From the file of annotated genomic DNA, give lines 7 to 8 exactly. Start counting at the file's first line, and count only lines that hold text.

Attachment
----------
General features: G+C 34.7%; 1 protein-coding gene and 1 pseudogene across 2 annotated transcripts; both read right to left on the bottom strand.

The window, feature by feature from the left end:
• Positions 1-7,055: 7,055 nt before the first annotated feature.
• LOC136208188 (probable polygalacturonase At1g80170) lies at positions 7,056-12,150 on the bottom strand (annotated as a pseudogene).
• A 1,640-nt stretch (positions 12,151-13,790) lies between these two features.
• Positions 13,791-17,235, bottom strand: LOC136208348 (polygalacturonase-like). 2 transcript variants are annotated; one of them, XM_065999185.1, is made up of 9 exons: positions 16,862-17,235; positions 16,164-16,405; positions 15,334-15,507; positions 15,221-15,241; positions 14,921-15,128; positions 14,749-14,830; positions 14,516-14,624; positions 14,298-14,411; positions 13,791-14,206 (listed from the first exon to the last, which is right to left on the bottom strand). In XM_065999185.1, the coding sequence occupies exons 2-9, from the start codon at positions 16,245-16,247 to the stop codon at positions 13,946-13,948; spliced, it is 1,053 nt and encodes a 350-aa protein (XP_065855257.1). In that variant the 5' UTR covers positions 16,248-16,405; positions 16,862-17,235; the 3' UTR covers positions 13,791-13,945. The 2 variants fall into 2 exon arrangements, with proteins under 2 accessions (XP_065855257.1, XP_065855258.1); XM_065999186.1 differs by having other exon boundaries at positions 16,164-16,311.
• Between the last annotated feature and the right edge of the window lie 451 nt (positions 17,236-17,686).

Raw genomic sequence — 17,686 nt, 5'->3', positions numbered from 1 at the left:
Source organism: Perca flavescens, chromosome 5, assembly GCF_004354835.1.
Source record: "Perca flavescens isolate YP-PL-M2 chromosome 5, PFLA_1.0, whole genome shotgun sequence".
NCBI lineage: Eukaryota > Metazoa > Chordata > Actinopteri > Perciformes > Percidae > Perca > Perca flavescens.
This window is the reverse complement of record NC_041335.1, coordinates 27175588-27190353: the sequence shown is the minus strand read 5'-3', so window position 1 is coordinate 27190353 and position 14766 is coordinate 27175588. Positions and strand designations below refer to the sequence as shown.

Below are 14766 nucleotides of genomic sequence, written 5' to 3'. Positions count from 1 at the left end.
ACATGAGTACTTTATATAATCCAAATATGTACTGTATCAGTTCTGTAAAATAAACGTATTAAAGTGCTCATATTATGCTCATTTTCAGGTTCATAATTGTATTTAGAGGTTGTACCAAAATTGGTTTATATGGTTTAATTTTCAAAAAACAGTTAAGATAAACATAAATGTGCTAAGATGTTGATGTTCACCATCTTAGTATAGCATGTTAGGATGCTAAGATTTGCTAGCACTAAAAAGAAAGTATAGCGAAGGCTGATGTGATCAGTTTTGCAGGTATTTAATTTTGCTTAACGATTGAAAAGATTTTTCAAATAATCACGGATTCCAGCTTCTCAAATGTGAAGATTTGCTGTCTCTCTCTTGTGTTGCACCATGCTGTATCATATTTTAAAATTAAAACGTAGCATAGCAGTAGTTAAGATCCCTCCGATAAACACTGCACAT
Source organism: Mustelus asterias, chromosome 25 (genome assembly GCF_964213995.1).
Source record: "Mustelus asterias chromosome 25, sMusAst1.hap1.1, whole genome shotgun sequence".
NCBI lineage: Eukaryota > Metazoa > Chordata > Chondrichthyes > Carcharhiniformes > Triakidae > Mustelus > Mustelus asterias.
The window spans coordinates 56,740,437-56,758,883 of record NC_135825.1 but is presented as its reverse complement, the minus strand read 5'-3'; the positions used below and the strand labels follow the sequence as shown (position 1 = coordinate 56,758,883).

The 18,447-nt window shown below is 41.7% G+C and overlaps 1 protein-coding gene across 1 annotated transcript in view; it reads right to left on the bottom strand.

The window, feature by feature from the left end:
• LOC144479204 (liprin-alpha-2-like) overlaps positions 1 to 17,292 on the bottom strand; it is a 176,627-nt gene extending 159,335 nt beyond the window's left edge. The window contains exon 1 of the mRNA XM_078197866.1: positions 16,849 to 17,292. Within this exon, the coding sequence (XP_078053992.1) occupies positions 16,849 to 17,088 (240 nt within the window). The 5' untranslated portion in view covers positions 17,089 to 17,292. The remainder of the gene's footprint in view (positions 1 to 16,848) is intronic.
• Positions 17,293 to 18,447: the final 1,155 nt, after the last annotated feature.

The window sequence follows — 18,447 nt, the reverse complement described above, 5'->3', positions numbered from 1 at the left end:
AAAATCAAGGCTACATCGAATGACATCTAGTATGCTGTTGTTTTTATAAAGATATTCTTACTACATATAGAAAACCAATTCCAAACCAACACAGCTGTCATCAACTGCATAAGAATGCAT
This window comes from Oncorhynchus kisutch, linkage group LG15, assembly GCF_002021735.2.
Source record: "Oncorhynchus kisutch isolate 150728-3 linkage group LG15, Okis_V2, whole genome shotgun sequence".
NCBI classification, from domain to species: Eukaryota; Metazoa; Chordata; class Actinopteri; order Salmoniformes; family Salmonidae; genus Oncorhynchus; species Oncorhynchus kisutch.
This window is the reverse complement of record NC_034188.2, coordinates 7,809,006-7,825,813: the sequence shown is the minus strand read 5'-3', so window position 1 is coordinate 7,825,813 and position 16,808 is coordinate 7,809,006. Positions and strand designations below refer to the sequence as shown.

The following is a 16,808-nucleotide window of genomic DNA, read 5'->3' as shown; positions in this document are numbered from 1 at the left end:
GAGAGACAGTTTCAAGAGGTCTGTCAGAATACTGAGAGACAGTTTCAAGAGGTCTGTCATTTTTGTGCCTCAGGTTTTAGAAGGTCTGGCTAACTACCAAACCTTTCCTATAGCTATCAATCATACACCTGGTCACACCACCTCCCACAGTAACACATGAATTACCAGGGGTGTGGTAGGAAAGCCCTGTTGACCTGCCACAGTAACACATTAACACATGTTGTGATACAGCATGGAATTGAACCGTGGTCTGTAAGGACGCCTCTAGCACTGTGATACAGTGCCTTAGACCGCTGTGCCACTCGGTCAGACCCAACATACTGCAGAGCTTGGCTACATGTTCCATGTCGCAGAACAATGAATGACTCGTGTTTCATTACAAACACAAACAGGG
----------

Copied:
• Between the last annotated feature and the right edge of the window lie 451 nt (positions 17,236-17,686).

Raw genomic sequence — 17,686 nt, 5'->3', positions numbered from 1 at the left: